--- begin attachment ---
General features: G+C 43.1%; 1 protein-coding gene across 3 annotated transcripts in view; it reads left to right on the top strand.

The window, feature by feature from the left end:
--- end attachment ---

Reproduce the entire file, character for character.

General features: G+C 43.1%; 1 protein-coding gene across 3 annotated transcripts in view; it reads left to right on the top strand.

The window, feature by feature from the left end: